Georgia Runoffs 101: The racial motivation and challenges behind special elections

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SAVANNAH, Ga. (WSAV) – Two runoff elections in January will determine the balance of power in the U.S. Senate, shining a light on the importance of a special election with traditionally low turnout.

The 2020 election season is far from over after no candidate in the two races for Georgia’s Senate seats won the majority needed to be declared winner.

Incumbent Republican Senator David Perdue faces off against Democrat Jon Ossoff while incumbent Republican Senator Kelly Loeffler is up against Democrat Rev. Raphael Warnock.

Georgia state law requires a candidate to receive 50% plus one vote in order to be declared a winner in any local, state or federal election.

As the candidates continue campaigning, they face many new challenges come Jan. 5 that they did not face on Election Day, from voter fatigue to low voter turnout.

WSAV NOW spoke to election experts and activists to learn more about how runoff elections started in the Peach State, and how voting rights groups are preparing for the runoff in less than two months.

‘A means of circumventing […] the Negro bloc vote’

Dr. Kimberly Martin, Georgia Southern University Associate Professor of Political Science, says the current runoff election law, referred to as the majority-vote runoff rule, has been in place for less than a century.

“Georgia elections were plurality votes up until around 1963,” said Martin.

This meant that whoever received the largest share of the votes in any federal, state or local election would be declared the winner, regardless of whether they won a majority.

A movement to change the law started in 1963 after Georgia State Rep. Denmark Groover introduced the majority-law runoff election bill, which eventually became a state law in 1964.

Groover introduced the change after he lost a prior election to a candidate that won enough of the African American vote to get him into office.

Page 63 of this report from the U.S. Department of the Interior details the changes and lawmaker’s motivations.

“He was able to ensure that the African American vote would not be enough to put one of his competitors ahead of him later on in the election,” said Martin.

In reports at the time, Groover admitted the new majority-vote law arose “as a means of circumventing what is called the Negro bloc vote.”

The role millennials could play

Voting rights groups across the Peach State are working to register and educate as many voters as possible prior to the Dec. 7 deadline for voter registration.

On Wednesday, Chatham County Democrats held a rally in Savannah detailing their plans to “go where the voters are” to educate them about the runoff.

Daniel Coley, the Georgia Director of the Campus Election Engagement Project, is focusing on another demographic that overwhelmingly came out to the polls on Election Day.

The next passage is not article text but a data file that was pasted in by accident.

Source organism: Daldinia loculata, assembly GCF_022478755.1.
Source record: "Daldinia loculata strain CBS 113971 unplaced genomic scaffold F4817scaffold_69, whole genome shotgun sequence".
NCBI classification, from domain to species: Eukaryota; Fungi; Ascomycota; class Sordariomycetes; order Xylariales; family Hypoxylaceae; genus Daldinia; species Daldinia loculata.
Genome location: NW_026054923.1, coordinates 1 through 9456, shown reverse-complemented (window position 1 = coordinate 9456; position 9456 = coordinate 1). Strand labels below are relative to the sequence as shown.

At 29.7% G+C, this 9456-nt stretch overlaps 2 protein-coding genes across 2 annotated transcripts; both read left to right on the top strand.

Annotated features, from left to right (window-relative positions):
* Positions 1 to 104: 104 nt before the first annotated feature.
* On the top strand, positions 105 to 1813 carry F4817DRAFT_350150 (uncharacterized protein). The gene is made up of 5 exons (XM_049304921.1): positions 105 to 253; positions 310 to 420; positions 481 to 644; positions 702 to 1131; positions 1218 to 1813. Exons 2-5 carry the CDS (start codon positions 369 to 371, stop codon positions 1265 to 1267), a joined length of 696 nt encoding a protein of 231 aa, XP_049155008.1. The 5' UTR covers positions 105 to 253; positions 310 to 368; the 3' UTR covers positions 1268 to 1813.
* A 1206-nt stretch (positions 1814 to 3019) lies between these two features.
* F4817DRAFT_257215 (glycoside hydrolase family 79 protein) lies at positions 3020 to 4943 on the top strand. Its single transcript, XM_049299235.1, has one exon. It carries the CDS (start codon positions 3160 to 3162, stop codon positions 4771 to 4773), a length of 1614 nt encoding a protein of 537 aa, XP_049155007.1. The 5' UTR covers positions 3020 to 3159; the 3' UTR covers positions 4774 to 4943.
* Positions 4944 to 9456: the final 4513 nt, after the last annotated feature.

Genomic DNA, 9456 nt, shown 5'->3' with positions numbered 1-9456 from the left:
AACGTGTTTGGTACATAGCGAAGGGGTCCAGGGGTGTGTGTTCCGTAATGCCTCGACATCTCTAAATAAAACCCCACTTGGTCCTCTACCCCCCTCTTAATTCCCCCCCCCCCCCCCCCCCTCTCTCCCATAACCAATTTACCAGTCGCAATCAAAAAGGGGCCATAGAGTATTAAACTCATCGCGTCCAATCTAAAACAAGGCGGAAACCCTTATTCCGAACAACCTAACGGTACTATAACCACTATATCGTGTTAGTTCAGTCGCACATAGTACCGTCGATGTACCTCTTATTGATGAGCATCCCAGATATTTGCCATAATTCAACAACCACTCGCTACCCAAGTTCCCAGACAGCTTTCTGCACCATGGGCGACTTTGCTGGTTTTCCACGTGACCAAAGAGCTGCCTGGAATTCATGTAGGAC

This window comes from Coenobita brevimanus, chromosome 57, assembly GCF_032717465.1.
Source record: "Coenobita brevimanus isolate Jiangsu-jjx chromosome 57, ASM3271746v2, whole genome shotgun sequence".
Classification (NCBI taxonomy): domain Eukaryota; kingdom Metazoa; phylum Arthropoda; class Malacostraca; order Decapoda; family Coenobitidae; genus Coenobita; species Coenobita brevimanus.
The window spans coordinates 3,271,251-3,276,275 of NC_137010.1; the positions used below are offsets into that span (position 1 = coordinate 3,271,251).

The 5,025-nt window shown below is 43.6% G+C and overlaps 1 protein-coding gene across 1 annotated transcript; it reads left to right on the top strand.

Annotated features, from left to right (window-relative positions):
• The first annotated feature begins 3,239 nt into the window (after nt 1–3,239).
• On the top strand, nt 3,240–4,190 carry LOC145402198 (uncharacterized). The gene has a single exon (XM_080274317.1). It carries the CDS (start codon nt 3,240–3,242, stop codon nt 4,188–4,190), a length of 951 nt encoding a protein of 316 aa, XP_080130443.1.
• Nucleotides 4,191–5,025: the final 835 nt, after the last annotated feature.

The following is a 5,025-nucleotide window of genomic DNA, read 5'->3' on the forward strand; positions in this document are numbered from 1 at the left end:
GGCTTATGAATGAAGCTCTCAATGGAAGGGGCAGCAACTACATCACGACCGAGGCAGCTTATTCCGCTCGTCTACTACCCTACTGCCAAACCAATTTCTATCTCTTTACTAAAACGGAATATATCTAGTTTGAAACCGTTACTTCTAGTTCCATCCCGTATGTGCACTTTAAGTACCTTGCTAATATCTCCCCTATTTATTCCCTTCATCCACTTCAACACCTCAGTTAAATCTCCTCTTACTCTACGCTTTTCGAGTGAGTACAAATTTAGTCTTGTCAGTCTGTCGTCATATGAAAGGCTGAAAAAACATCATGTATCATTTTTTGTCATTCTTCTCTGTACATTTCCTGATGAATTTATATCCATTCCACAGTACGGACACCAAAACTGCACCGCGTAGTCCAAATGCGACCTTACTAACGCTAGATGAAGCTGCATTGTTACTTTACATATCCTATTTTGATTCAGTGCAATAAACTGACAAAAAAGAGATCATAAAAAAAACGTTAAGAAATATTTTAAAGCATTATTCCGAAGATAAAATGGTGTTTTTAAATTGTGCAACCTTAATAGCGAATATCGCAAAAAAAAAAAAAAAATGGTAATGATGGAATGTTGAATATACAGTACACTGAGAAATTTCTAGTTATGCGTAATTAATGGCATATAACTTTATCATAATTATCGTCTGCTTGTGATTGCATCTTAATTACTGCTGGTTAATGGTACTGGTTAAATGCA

He and his team of fellows are working to register the youth vote, consisting of people from ages 18 to 29.

“We’re trying to engage students from both sides of the aisle, in between the aisle, nowhere near the aisle to get them the information about the people that are running,” said Coley.

Georgia’s youth vote broke nationwide records with roughly 21% of the total votes coming from young voters.

Coley hopes to maintain and increase that momentum going into the runoffs by educating current voters and registering as many 17-year-old voters who will be eligible to vote by Jan. 5.

“The youth vote isn’t just the fastest-growing bloc of voters, […] but they’re quite literally going to be voting for those who are going to be shaping their future,” said Coley.

He admits the biggest challenges have been helping younger voters understand the runoff process and why another election will take place.

Still, he says he’s encouraged to see so many young people holding their peers accountable to register and vote.

“It’s that culture of accountability and I think that it’s kind of starting to click,” he said.

Confronting challenges

Aside from taking place during a pandemic, the runoff election at the beginning of next year will be extremely different from the general election.

Martin says runoff elections usually experience low voter turnout, and typically these types of elections favor the Republican candidate.

As with all things that have occurred within the last year, this runoff could go in an unexpected way because of present concerns among Republican voters about the integrity of voting systems.

In a recent interview with the Washington Post, Georgia’s Secretary of State Brad Raffensperger said GOP attacks on Georgia’s voting systems could cause Republican voters to not cast a ballot, issuing a potential blow to incumbent Republican Sens. David Perdue and Kelly Loeffler.

With that in mind, Martin says it’s extremely important for candidates on both sides to focus on messaging that will motivate voters to the polls and will help them fight past voter fatigue.

“If you can say something like health care is at stake, and if we don’t elect, you know, this particular candidate, then we might not have a chance to make changes in healthcare,” she said. “I think that will resonate a little bit more with voters than simply, we need control of the Senate.”

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